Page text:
Today I’m very pleased to share with you the approved cover design for the book, and as you can see I have utilised the red, white and blue of the American flag, which I hope compliments the overall aesthetic and inspires some degree of patriotism when looking at it first hand.
Naturally this is just the first step in several, however it does indicate that publication is not too far away, and needless to say that with two years in the making, it’s a body of work that I am incredibly proud of.
More posts will follow as things progress, but for now I hope you like the final product as it stands right now, and here’s to getting it out to market in the coming weeks…
It’s been a wee while since my last blog post, and yet so much has happened, including a relocation from Cambridge to Cornwall, the commencement of my legal career, countless readjustments, and our annual Christmas preparations, and yet one of the more pressing questions was whether, with all of the work ahead of me now and moving forwards, I would be able to find sufficient time to complete my latest and most ambitious book titled ‘United States Law: A Case Study Collection’.
Having worked out how best to finish this labour of both love and a passion for law, I’m now happy to say that I’ve sketched out a plan that will hopefully bring things to a close sooner rather than later, and so I suppose the real purpose of this post is simply to say that I am now firmly back on track, and feel very confident that the book will be published in the first quarter of 2020.
With little more to add besides my palpable sense of relief at picking up the proverbial thread, I will duly sign off and get cracking, as there’s almost two years of arduous legal research and writing just waiting to be shared with the world.
Oh, and should I forget to say it at any point – “A Happy New Year to all!”
As I am now in the preparatory stages of this frankly amazing book, I thought it wise to share with you the work ahead, as for many of you that have never written nor self-published a book before, this kind of information is very useful should you ever decide to ‘take the bull’ by the horns so to speak.
As with any body of work there is a need to edit, proof-read, and index so as to allow future readers the opportunity to navigate the final product as they see fit, and so when reflecting upon how long it took me to finalise ‘The Case Law Compendium’, memory suggests that it took perhaps 1-2 weeks of work, and even then there were noticeable errors once committed to print.
By way of comparison, I have calculated that when working between 7-8 hours per day (without undue interruption), it will take me a little over two months to bring this title to fruition, which as you can imagine is substantially more than my last serious project, however this time around I feel beyond happy inside, and although there are no guarantees that anybody will ever want to buy a copy, I am unashamed to say that I have given all of myself into its writing, and that I have relished absolutely every second of the journey too.
On top of that, my mind and conversely my knowledge of law, is now way beyond anything I could of ever imagined when all of this started, and so if there’s anything that would make me even happier, it would be to have the chance to promote this book across the United States of America (a dream I know), and also to know that thousands of law students and law scholars will draw tremendous benefit from having read it, while to establish myself as a credible legal consultant either here or overseas would simply be the icing on the cake (unless someone out there is willing to help me become a US lawyer, in which case I would probably cry and then pass out).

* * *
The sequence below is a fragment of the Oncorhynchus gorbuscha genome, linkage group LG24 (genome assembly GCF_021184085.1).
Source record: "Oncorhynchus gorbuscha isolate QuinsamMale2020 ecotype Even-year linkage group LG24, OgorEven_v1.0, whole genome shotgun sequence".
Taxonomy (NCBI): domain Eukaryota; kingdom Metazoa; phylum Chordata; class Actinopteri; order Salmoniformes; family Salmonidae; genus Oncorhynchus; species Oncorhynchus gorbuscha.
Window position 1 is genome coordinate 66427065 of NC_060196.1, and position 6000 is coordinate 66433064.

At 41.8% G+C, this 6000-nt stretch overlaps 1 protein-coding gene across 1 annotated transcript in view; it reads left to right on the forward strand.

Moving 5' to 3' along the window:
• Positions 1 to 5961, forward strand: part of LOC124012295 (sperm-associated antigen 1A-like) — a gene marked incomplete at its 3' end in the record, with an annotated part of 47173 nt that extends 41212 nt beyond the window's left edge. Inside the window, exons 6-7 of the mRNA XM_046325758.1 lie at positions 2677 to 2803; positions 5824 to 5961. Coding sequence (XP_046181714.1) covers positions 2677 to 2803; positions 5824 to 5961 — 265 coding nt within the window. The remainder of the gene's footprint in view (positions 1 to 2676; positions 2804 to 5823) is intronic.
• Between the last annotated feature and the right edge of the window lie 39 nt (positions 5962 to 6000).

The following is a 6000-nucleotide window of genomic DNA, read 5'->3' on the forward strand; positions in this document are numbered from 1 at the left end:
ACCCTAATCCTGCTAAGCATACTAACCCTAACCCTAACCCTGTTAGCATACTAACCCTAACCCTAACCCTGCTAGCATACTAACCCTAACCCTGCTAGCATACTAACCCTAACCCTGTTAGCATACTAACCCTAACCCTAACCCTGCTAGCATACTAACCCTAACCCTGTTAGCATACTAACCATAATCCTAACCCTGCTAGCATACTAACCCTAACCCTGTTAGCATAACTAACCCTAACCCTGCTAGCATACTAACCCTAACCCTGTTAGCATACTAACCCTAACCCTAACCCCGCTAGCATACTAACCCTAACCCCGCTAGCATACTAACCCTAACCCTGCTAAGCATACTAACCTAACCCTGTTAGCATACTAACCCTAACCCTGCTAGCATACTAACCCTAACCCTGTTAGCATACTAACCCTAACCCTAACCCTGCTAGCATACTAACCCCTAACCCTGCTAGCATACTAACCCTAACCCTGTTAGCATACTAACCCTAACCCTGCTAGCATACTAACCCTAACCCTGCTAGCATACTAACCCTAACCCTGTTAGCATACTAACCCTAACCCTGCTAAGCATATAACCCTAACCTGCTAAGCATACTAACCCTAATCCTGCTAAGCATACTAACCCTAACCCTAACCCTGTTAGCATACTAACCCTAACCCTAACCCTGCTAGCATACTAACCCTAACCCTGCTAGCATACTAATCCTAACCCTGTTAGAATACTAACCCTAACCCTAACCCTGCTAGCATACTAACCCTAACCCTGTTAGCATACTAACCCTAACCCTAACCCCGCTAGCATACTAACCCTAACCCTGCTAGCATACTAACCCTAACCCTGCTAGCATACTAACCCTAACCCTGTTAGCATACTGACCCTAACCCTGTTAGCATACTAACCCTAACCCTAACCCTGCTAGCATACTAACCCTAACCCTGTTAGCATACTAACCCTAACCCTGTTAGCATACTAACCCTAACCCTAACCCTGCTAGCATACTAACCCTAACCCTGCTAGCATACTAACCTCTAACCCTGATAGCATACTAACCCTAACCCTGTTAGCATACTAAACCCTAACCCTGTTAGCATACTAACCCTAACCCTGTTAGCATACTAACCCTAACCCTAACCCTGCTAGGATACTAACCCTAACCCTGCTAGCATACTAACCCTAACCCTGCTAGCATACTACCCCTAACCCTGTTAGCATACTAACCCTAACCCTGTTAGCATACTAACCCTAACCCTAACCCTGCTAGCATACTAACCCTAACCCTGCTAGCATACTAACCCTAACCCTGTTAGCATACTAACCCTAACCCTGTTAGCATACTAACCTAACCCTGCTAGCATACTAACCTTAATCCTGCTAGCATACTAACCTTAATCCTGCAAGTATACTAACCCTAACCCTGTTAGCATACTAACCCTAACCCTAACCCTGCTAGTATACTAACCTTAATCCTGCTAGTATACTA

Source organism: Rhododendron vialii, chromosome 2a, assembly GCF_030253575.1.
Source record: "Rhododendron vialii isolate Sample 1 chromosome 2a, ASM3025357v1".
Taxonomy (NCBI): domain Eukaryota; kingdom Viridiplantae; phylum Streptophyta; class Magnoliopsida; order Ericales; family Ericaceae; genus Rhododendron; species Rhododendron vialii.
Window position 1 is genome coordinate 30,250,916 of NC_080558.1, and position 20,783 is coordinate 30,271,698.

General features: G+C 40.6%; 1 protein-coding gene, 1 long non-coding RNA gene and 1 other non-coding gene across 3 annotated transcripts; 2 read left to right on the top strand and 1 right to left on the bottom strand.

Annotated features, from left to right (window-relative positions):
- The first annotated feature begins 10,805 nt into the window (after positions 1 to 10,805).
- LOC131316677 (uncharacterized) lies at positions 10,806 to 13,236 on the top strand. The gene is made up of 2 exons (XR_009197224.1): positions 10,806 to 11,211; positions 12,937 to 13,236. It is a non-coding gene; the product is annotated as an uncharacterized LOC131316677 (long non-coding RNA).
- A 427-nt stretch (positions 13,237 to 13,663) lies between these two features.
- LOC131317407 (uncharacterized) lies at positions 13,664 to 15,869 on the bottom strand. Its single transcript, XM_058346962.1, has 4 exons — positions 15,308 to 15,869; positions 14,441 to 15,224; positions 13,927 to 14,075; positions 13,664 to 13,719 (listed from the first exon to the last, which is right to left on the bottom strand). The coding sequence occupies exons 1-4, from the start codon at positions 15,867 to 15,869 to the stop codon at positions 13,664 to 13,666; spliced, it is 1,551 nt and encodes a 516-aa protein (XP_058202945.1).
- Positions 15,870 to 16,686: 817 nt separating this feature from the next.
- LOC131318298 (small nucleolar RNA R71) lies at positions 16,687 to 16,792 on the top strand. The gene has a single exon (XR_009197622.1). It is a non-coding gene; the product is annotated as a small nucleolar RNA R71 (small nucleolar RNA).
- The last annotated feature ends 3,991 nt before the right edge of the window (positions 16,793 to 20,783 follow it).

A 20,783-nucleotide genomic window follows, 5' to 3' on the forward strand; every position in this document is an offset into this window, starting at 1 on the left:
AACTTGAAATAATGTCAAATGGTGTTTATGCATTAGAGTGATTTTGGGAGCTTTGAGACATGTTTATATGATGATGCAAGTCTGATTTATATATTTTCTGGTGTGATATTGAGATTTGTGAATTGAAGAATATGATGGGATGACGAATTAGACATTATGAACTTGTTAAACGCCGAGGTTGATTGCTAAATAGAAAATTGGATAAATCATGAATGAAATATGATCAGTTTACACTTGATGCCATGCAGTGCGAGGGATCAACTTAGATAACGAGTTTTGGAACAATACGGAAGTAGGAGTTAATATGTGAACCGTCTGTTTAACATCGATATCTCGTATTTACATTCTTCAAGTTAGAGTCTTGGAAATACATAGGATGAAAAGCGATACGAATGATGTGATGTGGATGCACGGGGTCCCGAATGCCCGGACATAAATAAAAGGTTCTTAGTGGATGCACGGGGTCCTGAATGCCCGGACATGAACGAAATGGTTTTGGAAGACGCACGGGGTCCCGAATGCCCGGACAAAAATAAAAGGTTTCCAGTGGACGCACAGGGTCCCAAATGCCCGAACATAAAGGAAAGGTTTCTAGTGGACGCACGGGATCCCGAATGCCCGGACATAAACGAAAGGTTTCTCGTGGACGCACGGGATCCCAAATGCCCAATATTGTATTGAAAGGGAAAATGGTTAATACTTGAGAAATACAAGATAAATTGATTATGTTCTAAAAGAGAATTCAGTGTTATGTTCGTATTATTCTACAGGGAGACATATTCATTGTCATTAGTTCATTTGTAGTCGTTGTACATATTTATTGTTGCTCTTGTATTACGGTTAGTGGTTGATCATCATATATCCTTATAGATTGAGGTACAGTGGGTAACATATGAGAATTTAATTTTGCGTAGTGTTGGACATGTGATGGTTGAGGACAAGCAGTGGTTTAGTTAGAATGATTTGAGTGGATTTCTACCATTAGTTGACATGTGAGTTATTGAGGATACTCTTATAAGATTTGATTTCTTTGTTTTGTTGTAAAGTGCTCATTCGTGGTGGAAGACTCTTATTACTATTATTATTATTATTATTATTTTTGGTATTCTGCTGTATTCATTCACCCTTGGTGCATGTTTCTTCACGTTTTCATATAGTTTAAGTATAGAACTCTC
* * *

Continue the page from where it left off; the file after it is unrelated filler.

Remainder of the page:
And so with all of the above now put to electronic ink, I think it’s time for me to get back to work, and look forward to the day when this, my biggest project ever, gets to see the light of day, and hopefully catch the eyes of those seeking legal knowledge in a way never before delivered…so until then please just watch this space and thanks for reading.
After working on this final chapter of the book for the past few months, I’m very pleased to announce that it is now finally complete, which has left me feeling a mixture of emotions, particularly as this wonderful and frankly unprecedented project has been the primary focus of my energy since November 2017.
As I have always done with the previous disciplines shown in the forthcoming ‘United States Law’, the final listing is here for you to view, and so I can only hope that you enjoy reading about them as much as I have studying and preparing them for publication.
1. Aetna Health Inc. v. Davila
2. Anderson v. St. Paul & Sault Ste. Marie Railway Co.
3. Beul v. ASSE International Inc.
4. BMW of North America Inc. v. Gore
5. Boim v. Holy Land Foundation for Relief and Development
6. Boomer v. Atlantic Cement Co.
7. Borsheim v. Great Northern Railway Co.
8. Brown v. Kendall
9. Burton v. Cowell Publishing Co.
10. Christensen v. Superior Court
11. Cox Broadcasting Corp. v. Cohn
12. Dillon v. Legg
13. Dillon v. Twin State Gas & Electric Co.
14. Dun & Bradstreet Inc. v. Greenmoss Builders Inc.
15. Earles v. Perkins
16. Escola v. Coca Cola Bottling Co. of Fresno
17. Falcon v. Memorial Hospital
18. Foster v. Preston Mill Co.
19. Garratt v. Dailey
20. Gertz v. Robert Welch Inc.
21. Goldberg v. Florida Power & Light Co.
22. Greenman v. Yuba Power Products Inc.
23. Henningsen v. Bloomfield Motors Inc.
24. Intel Corp. v. Hamidi
25. Jacque v. Steenburg Homes Inc.
26. Katko v. Briney
27. Kline v. 1500 Massachusetts Ave. Apartment Corp.
28. Knight v Jewett
29. MacPherson v Buick Motor Co.
30. Marshall v. Nugent
31. Martin v. Herzog
32. Metro-North Commuter Railroad Co. v. Buckley
33. Mohr v. Williams
34. Nash v. Port Authority of New York and New Jersey
35. New York Times Company v. Sullivan
36. Palsgraf v. Long Island Railroad Co.
37. Philip Morris USA v. Williams
38. Ploof v. Putnam
39. Port Authority of New York and New Jersey v. Arcadian Corp.